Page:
Here, a map of Iraq is depicted without bordering countries or bodies of water, which emphasizes the national context and scope of that specific regional jihad. In the center of the map is a flag displaying the shahada (Islamic testimony of faith holding that there is no god but Allah and that Muhammad is his messenger). Together, the isolated map and the flag designate Iraq as an important theater for jihad, and imply a national obligation to join the struggle in order to establish a true Islamic state. At the same time, the image contains the logo of the Global Islamic Media Front, which includes a picture of a globe. By juxtaposing the country map with the globe, the image is attempting to show that Iraq is an integral part of a broader, global jihadi movement. Notably, location names on the map are written in English, rather than in Arabic script. The use of English prevents this image from being associated with a specific ethnic group (e.g., Arabs, Kurds, etc.), thereby avoiding the alienation of one group or another. English text can also serve as a way to communicate with Western forces and Muslims living in the West.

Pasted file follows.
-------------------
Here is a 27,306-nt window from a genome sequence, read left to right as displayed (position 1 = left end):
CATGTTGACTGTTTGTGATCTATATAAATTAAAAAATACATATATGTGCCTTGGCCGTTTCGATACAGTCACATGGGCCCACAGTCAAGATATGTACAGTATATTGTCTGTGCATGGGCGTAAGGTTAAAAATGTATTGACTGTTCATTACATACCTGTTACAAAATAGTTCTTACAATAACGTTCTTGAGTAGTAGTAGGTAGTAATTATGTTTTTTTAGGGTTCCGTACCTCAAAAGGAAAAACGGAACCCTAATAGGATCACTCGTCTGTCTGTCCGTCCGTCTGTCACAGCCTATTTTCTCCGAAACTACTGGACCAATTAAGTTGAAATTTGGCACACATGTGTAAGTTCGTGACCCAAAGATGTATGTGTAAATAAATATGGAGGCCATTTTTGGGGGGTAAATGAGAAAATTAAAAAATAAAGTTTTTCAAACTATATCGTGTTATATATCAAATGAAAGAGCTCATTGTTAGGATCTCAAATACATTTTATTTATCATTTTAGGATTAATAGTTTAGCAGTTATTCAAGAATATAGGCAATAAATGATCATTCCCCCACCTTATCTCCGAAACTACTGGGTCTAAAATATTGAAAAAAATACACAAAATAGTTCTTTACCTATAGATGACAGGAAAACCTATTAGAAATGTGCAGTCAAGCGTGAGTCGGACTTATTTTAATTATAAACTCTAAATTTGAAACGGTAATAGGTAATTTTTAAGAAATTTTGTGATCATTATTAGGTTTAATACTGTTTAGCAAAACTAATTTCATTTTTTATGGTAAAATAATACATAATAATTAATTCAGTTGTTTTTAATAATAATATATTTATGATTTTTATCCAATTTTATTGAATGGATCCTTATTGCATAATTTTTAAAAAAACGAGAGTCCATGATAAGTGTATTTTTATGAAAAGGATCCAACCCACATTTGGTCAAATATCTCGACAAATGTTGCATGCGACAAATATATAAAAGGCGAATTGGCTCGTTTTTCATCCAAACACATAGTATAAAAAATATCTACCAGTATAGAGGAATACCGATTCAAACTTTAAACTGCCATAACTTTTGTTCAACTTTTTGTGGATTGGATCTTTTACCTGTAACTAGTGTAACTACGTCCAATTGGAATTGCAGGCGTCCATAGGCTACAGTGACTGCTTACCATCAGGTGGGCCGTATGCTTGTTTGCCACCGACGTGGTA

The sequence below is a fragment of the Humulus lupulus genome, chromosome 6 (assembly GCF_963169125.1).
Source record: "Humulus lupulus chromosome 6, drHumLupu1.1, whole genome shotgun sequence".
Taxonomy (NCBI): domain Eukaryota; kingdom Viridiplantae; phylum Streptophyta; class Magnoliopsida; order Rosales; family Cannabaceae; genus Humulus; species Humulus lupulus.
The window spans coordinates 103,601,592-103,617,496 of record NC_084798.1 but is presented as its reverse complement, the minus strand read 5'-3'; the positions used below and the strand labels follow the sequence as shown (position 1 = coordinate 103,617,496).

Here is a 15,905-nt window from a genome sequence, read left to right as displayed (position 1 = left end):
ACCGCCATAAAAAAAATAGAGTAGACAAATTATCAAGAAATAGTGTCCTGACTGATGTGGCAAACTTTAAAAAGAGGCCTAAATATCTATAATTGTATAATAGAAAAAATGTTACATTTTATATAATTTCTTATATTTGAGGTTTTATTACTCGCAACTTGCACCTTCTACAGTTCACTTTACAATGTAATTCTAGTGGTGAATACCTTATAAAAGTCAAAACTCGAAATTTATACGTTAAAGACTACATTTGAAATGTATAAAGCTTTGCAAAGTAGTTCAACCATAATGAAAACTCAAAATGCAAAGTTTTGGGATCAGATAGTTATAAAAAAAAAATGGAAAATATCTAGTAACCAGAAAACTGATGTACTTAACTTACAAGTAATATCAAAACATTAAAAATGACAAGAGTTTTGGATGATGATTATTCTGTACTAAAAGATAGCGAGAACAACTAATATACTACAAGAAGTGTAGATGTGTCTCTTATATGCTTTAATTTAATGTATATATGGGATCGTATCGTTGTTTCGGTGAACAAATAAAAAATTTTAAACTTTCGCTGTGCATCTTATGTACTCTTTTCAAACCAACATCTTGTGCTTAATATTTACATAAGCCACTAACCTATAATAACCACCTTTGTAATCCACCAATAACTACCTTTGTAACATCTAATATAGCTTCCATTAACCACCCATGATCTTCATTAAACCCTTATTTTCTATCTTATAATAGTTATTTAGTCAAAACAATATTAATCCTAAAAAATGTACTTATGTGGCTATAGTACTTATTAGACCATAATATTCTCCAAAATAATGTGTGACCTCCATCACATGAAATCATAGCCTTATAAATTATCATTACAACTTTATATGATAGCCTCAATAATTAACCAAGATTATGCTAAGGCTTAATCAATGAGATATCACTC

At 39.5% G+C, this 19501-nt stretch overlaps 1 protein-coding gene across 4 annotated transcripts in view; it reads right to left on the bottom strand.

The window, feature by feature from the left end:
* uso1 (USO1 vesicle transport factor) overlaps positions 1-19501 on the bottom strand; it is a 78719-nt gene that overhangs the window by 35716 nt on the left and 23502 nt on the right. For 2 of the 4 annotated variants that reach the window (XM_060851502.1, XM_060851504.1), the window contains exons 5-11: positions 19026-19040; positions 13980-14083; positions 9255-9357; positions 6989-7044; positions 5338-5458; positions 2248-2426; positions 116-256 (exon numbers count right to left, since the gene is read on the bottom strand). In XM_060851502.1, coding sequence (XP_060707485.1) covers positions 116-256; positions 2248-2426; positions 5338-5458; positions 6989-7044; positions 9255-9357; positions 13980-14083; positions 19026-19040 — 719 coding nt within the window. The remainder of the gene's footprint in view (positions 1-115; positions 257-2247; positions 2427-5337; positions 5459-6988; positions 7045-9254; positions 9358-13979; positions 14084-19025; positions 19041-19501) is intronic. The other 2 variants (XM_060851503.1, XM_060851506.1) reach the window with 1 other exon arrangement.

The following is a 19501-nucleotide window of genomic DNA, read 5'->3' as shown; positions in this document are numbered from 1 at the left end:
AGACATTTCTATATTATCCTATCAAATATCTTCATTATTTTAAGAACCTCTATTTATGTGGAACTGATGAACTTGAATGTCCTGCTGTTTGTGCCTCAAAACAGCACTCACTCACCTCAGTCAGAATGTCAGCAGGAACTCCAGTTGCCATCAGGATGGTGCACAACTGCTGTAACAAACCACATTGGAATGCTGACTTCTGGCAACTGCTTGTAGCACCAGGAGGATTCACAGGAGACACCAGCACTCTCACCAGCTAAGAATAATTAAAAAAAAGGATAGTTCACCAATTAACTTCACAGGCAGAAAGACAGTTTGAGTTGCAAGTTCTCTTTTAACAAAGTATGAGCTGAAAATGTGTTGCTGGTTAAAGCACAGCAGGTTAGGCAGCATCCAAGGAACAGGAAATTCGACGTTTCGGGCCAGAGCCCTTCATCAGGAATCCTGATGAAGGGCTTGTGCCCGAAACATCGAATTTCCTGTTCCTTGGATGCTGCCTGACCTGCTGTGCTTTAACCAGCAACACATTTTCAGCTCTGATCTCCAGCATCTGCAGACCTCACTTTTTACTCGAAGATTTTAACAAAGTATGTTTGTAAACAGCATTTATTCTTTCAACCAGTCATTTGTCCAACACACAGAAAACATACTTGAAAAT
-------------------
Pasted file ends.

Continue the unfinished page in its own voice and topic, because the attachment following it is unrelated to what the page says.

The image utilizes bright white writing against a black background, which is common in jihadi propaganda. The black flag (pinned in the middle of the map) traces its roots to prophetic times as, according to prophetic tradition (hadith), the black flag was the battle flag of the Prophet Muhammad and it was carried into battle by many of his companions. The image of the black flag has been used as a symbol of religious revolt and engagement in battle (i.e., jihad). In the contemporary Islamist movement, the black flag is used to evoke notions of jihad and of reestablishing the Islamic Caliphate. This idea is reinforced by the rather inconspicuous, almost marginalized, two word slogan on the bottom right of the image: “i‘ada lil-tankil” (“reconquering” [literally, driving back/deterring again]). The word “tankil” in Arabic also carries the meaning torture and maltreatment.